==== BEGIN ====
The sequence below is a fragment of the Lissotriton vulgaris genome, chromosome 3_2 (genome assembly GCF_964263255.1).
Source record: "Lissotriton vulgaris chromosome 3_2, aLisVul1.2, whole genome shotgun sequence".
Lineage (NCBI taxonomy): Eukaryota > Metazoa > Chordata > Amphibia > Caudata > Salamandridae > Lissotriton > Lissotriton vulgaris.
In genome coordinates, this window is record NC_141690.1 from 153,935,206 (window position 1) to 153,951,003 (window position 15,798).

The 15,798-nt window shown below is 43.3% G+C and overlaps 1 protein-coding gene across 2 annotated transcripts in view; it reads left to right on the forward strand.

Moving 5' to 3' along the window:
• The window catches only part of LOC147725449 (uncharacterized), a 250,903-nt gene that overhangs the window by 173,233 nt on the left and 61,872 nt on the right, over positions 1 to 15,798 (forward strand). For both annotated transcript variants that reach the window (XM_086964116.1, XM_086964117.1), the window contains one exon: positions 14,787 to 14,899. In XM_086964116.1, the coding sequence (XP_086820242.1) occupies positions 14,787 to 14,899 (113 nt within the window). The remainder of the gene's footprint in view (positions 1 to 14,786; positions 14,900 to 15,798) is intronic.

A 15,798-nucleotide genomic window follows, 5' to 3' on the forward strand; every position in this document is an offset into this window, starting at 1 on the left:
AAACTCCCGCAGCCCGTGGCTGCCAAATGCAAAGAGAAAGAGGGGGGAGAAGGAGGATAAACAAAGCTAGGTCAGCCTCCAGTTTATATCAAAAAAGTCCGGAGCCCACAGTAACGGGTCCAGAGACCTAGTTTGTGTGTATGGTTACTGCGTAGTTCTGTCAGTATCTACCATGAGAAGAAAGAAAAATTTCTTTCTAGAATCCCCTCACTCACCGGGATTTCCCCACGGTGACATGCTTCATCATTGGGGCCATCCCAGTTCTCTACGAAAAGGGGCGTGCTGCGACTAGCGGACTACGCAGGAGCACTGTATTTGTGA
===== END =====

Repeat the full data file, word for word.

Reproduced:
The sequence below is a fragment of the Lissotriton vulgaris genome, chromosome 3_2 (genome assembly GCF_964263255.1).
Source record: "Lissotriton vulgaris chromosome 3_2, aLisVul1.2, whole genome shotgun sequence".
Lineage (NCBI taxonomy): Eukaryota > Metazoa > Chordata > Amphibia > Caudata > Salamandridae > Lissotriton > Lissotriton vulgaris.
In genome coordinates, this window is record NC_141690.1 from 153,935,206 (window position 1) to 153,951,003 (window position 15,798).

The 15,798-nt window shown below is 43.3% G+C and overlaps 1 protein-coding gene across 2 annotated transcripts in view; it reads left to right on the forward strand.

Moving 5' to 3' along the window:
• The window catches only part of LOC147725449 (uncharacterized), a 250,903-nt gene that overhangs the window by 173,233 nt on the left and 61,872 nt on the right, over positions 1 to 15,798 (forward strand). For both annotated transcript variants that reach the window (XM_086964116.1, XM_086964117.1), the window contains one exon: positions 14,787 to 14,899. In XM_086964116.1, the coding sequence (XP_086820242.1) occupies positions 14,787 to 14,899 (113 nt within the window). The remainder of the gene's footprint in view (positions 1 to 14,786; positions 14,900 to 15,798) is intronic.

A 15,798-nucleotide genomic window follows, 5' to 3' on the forward strand; every position in this document is an offset into this window, starting at 1 on the left:
AAACTCCCGCAGCCCGTGGCTGCCAAATGCAAAGAGAAAGAGGGGGGAGAAGGAGGATAAACAAAGCTAGGTCAGCCTCCAGTTTATATCAAAAAAGTCCGGAGCCCACAGTAACGGGTCCAGAGACCTAGTTTGTGTGTATGGTTACTGCGTAGTTCTGTCAGTATCTACCATGAGAAGAAAGAAAAATTTCTTTCTAGAATCCCCTCACTCACCGGGATTTCCCCACGGTGACATGCTTCATCATTGGGGCCATCCCAGTTCTCTACGAAAAGGGGCGTGCTGCGACTAGCGGACTACGCAGGAGCACTGTATTTGTGA